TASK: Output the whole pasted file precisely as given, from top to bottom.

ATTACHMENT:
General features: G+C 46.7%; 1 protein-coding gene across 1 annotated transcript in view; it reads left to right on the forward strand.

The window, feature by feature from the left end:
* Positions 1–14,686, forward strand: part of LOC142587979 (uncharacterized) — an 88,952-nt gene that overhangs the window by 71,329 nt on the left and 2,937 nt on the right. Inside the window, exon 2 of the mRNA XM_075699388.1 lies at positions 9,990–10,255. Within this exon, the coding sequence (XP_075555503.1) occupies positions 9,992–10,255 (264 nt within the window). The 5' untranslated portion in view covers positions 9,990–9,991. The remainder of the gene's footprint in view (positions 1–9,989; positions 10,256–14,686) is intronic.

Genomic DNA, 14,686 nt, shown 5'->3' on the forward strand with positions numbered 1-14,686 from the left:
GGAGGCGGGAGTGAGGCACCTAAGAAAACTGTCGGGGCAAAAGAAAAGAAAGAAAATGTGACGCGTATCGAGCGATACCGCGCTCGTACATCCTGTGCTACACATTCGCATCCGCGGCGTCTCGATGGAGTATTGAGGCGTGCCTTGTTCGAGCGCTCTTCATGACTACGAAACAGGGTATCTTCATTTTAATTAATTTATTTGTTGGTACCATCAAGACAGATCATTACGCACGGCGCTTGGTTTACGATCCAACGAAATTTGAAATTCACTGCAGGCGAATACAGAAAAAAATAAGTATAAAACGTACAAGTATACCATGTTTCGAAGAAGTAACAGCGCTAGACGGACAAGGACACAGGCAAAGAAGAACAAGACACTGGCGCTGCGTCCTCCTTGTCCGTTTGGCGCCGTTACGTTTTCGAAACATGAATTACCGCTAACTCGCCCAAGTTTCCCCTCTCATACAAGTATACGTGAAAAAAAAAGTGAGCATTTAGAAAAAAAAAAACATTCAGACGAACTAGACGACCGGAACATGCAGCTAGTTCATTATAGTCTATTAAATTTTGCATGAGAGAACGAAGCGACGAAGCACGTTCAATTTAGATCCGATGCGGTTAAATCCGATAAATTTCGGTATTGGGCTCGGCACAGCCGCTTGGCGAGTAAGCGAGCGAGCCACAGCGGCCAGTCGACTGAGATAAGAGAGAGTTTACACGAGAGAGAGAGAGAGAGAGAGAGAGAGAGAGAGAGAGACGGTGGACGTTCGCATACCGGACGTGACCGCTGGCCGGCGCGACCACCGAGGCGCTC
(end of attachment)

General features: G+C 46.7%; 1 protein-coding gene across 1 annotated transcript in view; it reads left to right on the forward strand.

The window, feature by feature from the left end:
* Positions 1–14,686, forward strand: part of LOC142587979 (uncharacterized) — an 88,952-nt gene that overhangs the window by 71,329 nt on the left and 2,937 nt on the right. Inside the window, exon 2 of the mRNA XM_075699388.1 lies at positions 9,990–10,255. Within this exon, the coding sequence (XP_075555503.1) occupies positions 9,992–10,255 (264 nt within the window). The 5' untranslated portion in view covers positions 9,990–9,991. The remainder of the gene's footprint in view (positions 1–9,989; positions 10,256–14,686) is intronic.

Genomic DNA, 14,686 nt, shown 5'->3' on the forward strand with positions numbered 1-14,686 from the left:
GGAGGCGGGAGTGAGGCACCTAAGAAAACTGTCGGGGCAAAAGAAAAGAAAGAAAATGTGACGCGTATCGAGCGATACCGCGCTCGTACATCCTGTGCTACACATTCGCATCCGCGGCGTCTCGATGGAGTATTGAGGCGTGCCTTGTTCGAGCGCTCTTCATGACTACGAAACAGGGTATCTTCATTTTAATTAATTTATTTGTTGGTACCATCAAGACAGATCATTACGCACGGCGCTTGGTTTACGATCCAACGAAATTTGAAATTCACTGCAGGCGAATACAGAAAAAAATAAGTATAAAACGTACAAGTATACCATGTTTCGAAGAAGTAACAGCGCTAGACGGACAAGGACACAGGCAAAGAAGAACAAGACACTGGCGCTGCGTCCTCCTTGTCCGTTTGGCGCCGTTACGTTTTCGAAACATGAATTACCGCTAACTCGCCCAAGTTTCCCCTCTCATACAAGTATACGTGAAAAAAAAAGTGAGCATTTAGAAAAAAAAAAACATTCAGACGAACTAGACGACCGGAACATGCAGCTAGTTCATTATAGTCTATTAAATTTTGCATGAGAGAACGAAGCGACGAAGCACGTTCAATTTAGATCCGATGCGGTTAAATCCGATAAATTTCGGTATTGGGCTCGGCACAGCCGCTTGGCGAGTAAGCGAGCGAGCCACAGCGGCCAGTCGACTGAGATAAGAGAGAGTTTACACGAGAGAGAGAGAGAGAGAGAGAGAGAGAGAGAGAGAGACGGTGGACGTTCGCATACCGGACGTGACCGCTGGCCGGCGCGACCACCGAGGCGCTC